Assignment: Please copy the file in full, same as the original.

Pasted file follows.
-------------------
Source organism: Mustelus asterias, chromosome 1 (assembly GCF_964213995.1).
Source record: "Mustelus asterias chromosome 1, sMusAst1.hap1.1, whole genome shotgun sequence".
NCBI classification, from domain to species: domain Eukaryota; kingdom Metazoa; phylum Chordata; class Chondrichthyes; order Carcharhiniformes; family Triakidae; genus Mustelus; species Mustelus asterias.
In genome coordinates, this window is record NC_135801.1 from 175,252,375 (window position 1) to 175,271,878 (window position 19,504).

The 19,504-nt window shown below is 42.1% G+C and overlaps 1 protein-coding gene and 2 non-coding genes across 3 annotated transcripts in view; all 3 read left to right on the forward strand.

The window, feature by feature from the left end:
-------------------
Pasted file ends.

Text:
Source organism: Mustelus asterias, chromosome 1 (assembly GCF_964213995.1).
Source record: "Mustelus asterias chromosome 1, sMusAst1.hap1.1, whole genome shotgun sequence".
NCBI classification, from domain to species: domain Eukaryota; kingdom Metazoa; phylum Chordata; class Chondrichthyes; order Carcharhiniformes; family Triakidae; genus Mustelus; species Mustelus asterias.
In genome coordinates, this window is record NC_135801.1 from 175,252,375 (window position 1) to 175,271,878 (window position 19,504).

The 19,504-nt window shown below is 42.1% G+C and overlaps 1 protein-coding gene and 2 non-coding genes across 3 annotated transcripts in view; all 3 read left to right on the forward strand.

The window, feature by feature from the left end: